No. 308 NAI DFA 219/2A

Confidential report from John W. Dulanty to Joseph P. Walshe (Dublin)
(No.57) (Secret)

London, 5 October 1940

Whilst the British press and wireless give a passable account of the German air raids on London their reporting is necessarily restricted.1 The following supplementary notes may be of interest.

The targets at which the German airmen have aimed in the London areas have been

I. Communications (especially Main Line Railways)

II. Power Stations

III. The weakening of public morale

On I they have been only partially successful, yet the destruction of houses, craters in roads which one sees within a few yards of the railways suggest that this particular attack has not been 'blind shooting'.

Similarly on II the bombs have dropped near but not near enough – except in the case of the Battersea Power Station which was hit but was not put out of action. Canon W. Wood (my parish priest) has his Presbytery between two targets of this character – one a municipal power station and the other a commercial trading undertaking. He and his three curates spend their nights at casualty stations – where a few nights ago they had to deal with eighty-five dead, mostly Irish, taken from an underground shelter, the entrance to which had received a direct hit from a high explosive bomb.

But the distribution of the damage leads one to think that the Germans have been keener on the disorganisation of the ordinary day to day life of the people than on a strategic plan of concentration on key military objectives. This view is supported by their increased use of parachute mines which cause wide havoc and dislocation. They cannot be aimed at a particular point, their blast force exceeds that of a 500 kilogramme High Explosive bomb and one detonation alone has demolished one hundred and fifteen houses. The same purpose of terrorisation of the civilian population is seen in the delayed action bombs which mean that the local authorities must order hundreds of people out of their as yet untouched homes at a moment's notice.

The question of public shelters appears to be beset with difficulties. I expect to complete my inquiries in a few days when I will send a further report. Meanwhile here are official figures given with every entreaty for secrecy about direct hits on public shelters:-


September 11 to 194,191Seriously Wounded
September 19 to 262,200Seriously Wounded


September 11 to 194,051Seriously Wounded
September 19 to 263,060Seriously Wounded

These figures have not been made known outside the British War Cabinet and I was urged to limit the knowledge of them to An Taoiseach and to you.2

The British say that war production, public utility services have suffered no serious interference. Delay would of course happen whilst a delayed action bomb was removed but their authoritative statement is that production of essentials has not been delayed beyond one per cent.

The British press is eloquent upon the 'chin-up' attitude of the people. My own observation confirms this. I go night and morning on a twenty-five mile railway journey. Normally in a carriage which takes five passengers on each side we travel with seven on each side and six people standing in the middle of the carriage. In the ordinary way the journey takes forty minutes. It is fortunate if the same journey is achieved in three hours. Tired, hungry and worried, the people show miraculous calm – cheerful acceptance of things which they are powerless to alter. In the morning journeys you can see listlessness and weariness borne of sleepless nights but you hear no 'grousing'. Whether this will continue in the winter and possible epidemics of influenza remains to be seen. As yet, the food distribution is good, there are no queues, and leaving out of account the East End, which is horror piled on horror, the social system appears to work more or less normally.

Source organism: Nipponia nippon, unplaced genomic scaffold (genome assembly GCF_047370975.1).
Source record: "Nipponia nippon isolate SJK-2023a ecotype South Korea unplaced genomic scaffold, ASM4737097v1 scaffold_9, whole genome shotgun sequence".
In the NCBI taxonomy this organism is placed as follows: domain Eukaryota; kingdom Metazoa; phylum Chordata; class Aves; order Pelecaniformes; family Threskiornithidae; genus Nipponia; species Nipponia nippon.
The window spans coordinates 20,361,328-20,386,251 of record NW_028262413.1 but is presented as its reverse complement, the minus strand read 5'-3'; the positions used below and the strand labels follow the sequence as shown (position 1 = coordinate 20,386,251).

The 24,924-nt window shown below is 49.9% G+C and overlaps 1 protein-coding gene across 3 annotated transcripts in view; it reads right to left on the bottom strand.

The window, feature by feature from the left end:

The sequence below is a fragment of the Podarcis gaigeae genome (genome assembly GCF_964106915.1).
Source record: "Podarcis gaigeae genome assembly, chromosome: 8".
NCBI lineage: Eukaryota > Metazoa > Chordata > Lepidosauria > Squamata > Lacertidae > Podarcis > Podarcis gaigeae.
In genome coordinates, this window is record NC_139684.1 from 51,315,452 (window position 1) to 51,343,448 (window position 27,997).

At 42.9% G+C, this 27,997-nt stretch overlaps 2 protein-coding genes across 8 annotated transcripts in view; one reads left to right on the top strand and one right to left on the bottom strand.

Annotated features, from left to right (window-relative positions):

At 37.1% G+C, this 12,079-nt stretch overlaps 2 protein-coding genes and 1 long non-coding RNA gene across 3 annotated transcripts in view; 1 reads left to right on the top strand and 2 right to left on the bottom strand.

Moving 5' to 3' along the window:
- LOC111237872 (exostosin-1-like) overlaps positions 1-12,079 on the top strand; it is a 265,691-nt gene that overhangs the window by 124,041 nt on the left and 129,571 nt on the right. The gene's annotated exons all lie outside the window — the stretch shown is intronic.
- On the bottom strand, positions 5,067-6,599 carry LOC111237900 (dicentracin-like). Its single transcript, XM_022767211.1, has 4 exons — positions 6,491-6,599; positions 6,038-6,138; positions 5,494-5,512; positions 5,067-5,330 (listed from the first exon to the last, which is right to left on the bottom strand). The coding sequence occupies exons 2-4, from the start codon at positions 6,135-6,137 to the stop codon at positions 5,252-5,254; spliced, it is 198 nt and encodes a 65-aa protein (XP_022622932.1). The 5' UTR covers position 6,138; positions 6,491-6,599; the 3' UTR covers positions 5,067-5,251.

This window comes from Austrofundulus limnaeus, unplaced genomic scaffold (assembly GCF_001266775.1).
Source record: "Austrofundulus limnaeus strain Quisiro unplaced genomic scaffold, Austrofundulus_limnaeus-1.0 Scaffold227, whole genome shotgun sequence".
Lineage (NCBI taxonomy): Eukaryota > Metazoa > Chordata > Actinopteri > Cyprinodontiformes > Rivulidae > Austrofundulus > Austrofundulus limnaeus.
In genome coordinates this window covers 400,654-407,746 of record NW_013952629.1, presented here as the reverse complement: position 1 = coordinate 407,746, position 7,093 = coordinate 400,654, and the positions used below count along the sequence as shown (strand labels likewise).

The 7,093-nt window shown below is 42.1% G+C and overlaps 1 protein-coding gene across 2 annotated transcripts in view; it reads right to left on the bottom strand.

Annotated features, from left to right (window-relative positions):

The military and naval plans appear to have worked out well. But the plans for the civilians, particularly the East End, have been tragically lacking. It is a commonplace to say that administration of any sort is as much a matter of imagination as of regulation. Unfortunately regulation has been the dominant note, with the result that warring local authorities with no central over-riding power have 'dillied and dallied' where action super-urgent and instantaneous was needed. In this indescribable misery the Irish in the East End have depended on their priests. Aldermen, councillors, and social workers, who have no understanding of and therefore no sympathy for the Catholic religion have been lyrical in their praise to me of the young Irish priests who have worked so assiduously in the East End without any regard to the denomination aspect.

Some of the military experts say that this indiscriminate bombing is a sheer waste of effort on the part of the Germans. When you ask them for their reasons they reply that Hitler schemed to fill all the main lines of traffic, road and rail, with fugitives from the eight millions of Londoners. Militarily they think this is a hopeless plan. Their army they say is mechanised beyond the dreams of 1918, their country is as well-roaded, if not better, than any similar territory in Europe and the Germans may as well wait for the crack of doom as to wait for the repetition in Britain of the 1940 confusion of Belgium and North Eastern France.

[signed] J.W. Dulanty

1 The German 'Blitz' on London lasted from 7 September 1940 to 10 May 1941.

2 The portion in italics has been underlined in pen by Walshe. Marginal note by Walshe: 'H.C. told me at 4.30 today that these figures were total casualties – although the B had given them to him as exclusively shelter casualties. J.P.W.'

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